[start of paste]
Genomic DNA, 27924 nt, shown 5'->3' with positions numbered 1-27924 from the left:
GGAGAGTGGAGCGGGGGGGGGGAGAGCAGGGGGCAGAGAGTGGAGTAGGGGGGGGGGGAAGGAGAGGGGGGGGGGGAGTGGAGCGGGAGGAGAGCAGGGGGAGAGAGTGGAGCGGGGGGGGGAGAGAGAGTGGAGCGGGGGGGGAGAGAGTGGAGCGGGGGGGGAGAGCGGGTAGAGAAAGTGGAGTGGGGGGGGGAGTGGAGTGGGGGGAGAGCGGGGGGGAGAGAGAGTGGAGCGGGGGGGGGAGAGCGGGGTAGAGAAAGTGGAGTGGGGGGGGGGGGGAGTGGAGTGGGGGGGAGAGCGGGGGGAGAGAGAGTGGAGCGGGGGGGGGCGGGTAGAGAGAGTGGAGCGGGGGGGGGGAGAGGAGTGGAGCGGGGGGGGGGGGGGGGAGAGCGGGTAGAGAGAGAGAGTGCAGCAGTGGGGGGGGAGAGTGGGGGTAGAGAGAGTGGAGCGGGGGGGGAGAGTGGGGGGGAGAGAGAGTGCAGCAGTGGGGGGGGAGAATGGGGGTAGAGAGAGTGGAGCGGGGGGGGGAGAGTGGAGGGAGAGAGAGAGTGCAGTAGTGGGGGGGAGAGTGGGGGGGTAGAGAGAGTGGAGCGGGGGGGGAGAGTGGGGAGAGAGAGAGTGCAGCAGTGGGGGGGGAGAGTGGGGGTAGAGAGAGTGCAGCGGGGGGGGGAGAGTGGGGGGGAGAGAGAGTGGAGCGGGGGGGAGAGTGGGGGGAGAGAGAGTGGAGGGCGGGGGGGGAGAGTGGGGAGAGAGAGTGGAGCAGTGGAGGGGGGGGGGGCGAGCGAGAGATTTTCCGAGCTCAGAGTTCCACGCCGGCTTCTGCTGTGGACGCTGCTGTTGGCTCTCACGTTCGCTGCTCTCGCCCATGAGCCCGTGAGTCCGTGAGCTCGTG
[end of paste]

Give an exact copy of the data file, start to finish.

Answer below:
Genomic DNA, 27924 nt, shown 5'->3' with positions numbered 1-27924 from the left:
GGAGAGTGGAGCGGGGGGGGGGAGAGCAGGGGGCAGAGAGTGGAGTAGGGGGGGGGGGAAGGAGAGGGGGGGGGGGAGTGGAGCGGGAGGAGAGCAGGGGGAGAGAGTGGAGCGGGGGGGGGAGAGAGAGTGGAGCGGGGGGGGAGAGAGTGGAGCGGGGGGGGAGAGCGGGTAGAGAAAGTGGAGTGGGGGGGGGAGTGGAGTGGGGGGAGAGCGGGGGGGAGAGAGAGTGGAGCGGGGGGGGGAGAGCGGGGTAGAGAAAGTGGAGTGGGGGGGGGGGGGAGTGGAGTGGGGGGGAGAGCGGGGGGAGAGAGAGTGGAGCGGGGGGGGGCGGGTAGAGAGAGTGGAGCGGGGGGGGGGAGAGGAGTGGAGCGGGGGGGGGGGGGGGGAGAGCGGGTAGAGAGAGAGAGTGCAGCAGTGGGGGGGGAGAGTGGGGGTAGAGAGAGTGGAGCGGGGGGGGAGAGTGGGGGGGAGAGAGAGTGCAGCAGTGGGGGGGGAGAATGGGGGTAGAGAGAGTGGAGCGGGGGGGGGAGAGTGGAGGGAGAGAGAGAGTGCAGTAGTGGGGGGGAGAGTGGGGGGGTAGAGAGAGTGGAGCGGGGGGGGAGAGTGGGGAGAGAGAGAGTGCAGCAGTGGGGGGGGAGAGTGGGGGTAGAGAGAGTGCAGCGGGGGGGGGAGAGTGGGGGGGAGAGAGAGTGGAGCGGGGGGGAGAGTGGGGGGAGAGAGAGTGGAGGGCGGGGGGGGAGAGTGGGGAGAGAGAGTGGAGCAGTGGAGGGGGGGGGGGCGAGCGAGAGATTTTCCGAGCTCAGAGTTCCACGCCGGCTTCTGCTGTGGACGCTGCTGTTGGCTCTCACGTTCGCTGCTCTCGCCCATGAGCCCGTGAGTCCGTGAGCTCGTG